There I sat there enjoying the cool mountain breezes, I reveled in the twists and turns that had brought me to that point where this was my job. Talking people into donating their shoe prints to one of my clay slabs is one of my all time favorite clay projects. The exercise is both a reminder of works past as well as a challenge to my normal thought process on my texture patterns.

I love the process of it – creating the work around the donated shoe prints is almost secondary. I had the pleasure of introducing adults to the childish pleasures of shoe print patterns. As I listened as one of them absolutely crowed with satisfaction over compliments to his, to that point ignored, shoe print, it was so wonderful to take in the joy that art and creativity brings to us as human beings.

To use that joy people have for learning that they too can create in my work is the best feeling. I thought I’d share a little peak into the plates I created that night with all of you and I’m pleased to note that no shoes were harmed in the process of making these plates.

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New Works Up at N7 Creamery

I’m excited to share that a selection of my newest plates are up and available at N7 Creamery in Victoria Gardens in Rancho Cucamonga.  I’ve been working on this latest selection of plates over the past month and was so excited to see all of my hard work pay off in a great display!

My work is displayed on an old barn door in the front seating area just to the left as you walk in. I have a few more plates in the back, so check back for any additions as plates sell!

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Red Framed Plate

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I love, love this piece. I love it so much I can’t believe it hasn’t sold yet. Have you ever had that happen to you? Where you can’t understand what everyone else doesn’t see in something you love … something you so obviously see value and beauty and goodness in? It seems sometimes like the pieces I enjoy the most take the longest to sell and the pieces I create that make me question myself sell the fastest. Maybe its just the universe’s way of giving me time to enjoy my favorites.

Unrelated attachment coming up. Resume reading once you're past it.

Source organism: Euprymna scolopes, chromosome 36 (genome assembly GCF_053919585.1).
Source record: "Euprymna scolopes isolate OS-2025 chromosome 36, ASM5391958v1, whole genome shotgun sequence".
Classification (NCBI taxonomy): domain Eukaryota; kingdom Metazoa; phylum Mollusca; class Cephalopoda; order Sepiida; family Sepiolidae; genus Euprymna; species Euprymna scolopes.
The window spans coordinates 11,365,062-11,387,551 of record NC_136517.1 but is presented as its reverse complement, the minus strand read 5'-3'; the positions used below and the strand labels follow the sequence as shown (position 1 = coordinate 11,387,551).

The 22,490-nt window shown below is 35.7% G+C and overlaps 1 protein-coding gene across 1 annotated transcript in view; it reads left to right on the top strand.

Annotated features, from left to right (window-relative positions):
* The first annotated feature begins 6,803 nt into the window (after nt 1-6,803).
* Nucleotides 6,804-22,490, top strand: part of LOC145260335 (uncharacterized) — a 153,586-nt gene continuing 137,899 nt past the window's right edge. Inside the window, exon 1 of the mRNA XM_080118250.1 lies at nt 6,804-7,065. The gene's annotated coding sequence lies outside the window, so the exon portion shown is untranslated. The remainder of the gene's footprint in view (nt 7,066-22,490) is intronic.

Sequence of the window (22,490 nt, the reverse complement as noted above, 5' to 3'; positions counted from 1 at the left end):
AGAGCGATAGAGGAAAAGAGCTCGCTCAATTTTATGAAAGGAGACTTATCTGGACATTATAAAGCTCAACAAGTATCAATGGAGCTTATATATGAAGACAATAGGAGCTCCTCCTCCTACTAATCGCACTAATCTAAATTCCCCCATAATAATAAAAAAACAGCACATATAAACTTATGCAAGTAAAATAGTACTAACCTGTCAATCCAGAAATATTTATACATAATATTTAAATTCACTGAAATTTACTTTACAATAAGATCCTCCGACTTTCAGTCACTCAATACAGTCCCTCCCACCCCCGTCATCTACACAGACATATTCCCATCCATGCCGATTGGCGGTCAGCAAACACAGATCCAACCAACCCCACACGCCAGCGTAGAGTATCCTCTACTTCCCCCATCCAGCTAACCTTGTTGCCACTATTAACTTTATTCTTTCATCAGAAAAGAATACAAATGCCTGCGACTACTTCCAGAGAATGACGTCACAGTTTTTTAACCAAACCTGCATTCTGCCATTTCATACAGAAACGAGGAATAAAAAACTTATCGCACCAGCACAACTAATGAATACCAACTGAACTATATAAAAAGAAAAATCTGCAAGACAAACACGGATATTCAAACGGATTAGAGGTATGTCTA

Learn more here.

This is a Takeover

Last week I had the pleasure of watching a takeover of the Art Institute of Chicago’s Instagram account by one of their resident artists, Alberto Aguilar. Normally, finding out that an organization has asked someone to manage their account for a day or week is nothing to write home about. I’ve follow other Instagram accounts that have given over control to an individual in the past.

Alberto’s takeover was different.

Alberto is a visual artist who focuses on documenting a moment in time and, even more importantly to note, on his and others interactions with that moment. I would venture that when you think Art Institute of Chicago your first thought is not Alberto’s style of work. You are probably more likely to think of old masters, the Chagall window, maybe even the lions standing guard in front of the building … all of the things that the Art Institute normally shares on their Instagram feed.

There were many unhappy comments throughout the week by followers. There were arguments between strangers about the validity of Alberto’s posts as art. There was encouragement and support offered.

All in all, Alberto made people THINK about art. They were no longer being spoon fed long established ideas of what “good” art is and instead were placed in the direct path of having to decide for themselves.

He made me think. His work forced me out of my comfort zone and view of the world around me. Even sitting here, owner of a crazy found object collection and a collector of shoe prints in clay, I’d like to think I’m predisposed to look at things beyond their normal function and purpose. I found out this past week that there is definitely room for me to expand beyond my normal viewpoint.

I’m already brainstorming how to best incorporate my learnings from this past week into my work and my teaching. In the meantime, I encourage you to explore Alberto’s world yourselves either via his website, Instagram account or his takeover of the Art Institute’s account (viewable via smartphone or computer).

Thinking About Genius

If its possible to overdose on self-help books, self-help articles, self-help memes … well you get the idea, then I’m the poster child for self-help addiction.

In all of my years of overindulging, and it has been years – I’ve just simply gotten better at hiding it like all good addicts, I have learned a few things. Chief among those are that most of them all say the same things, so its not so much the message, but the messenger who is important.

The particular way a person has of explaining a concept so that it resonates with you, stays with you is key.

Everyone has experienced this at one time or another – we just don’t always realize it. Or at least we don’t until a friend or family member breaks in to our re-telling of a particularly good piece of advice with “I told you the same thing last week.”

One of my favorite authors and speakers on creativity is Elizabeth Gilbert. She did a TED talk years ago that I return to again and again. Despite being about 20 minutes in length, I can listen to it over again without fast-forwarding to the good parts because the entire thing is the great part.

I was reminded of her talk the other day in a conversation and her words, her message seem particularly timely to me right now. I thought I’d share it with you here. You’ll have to let me know if it resonates for you too.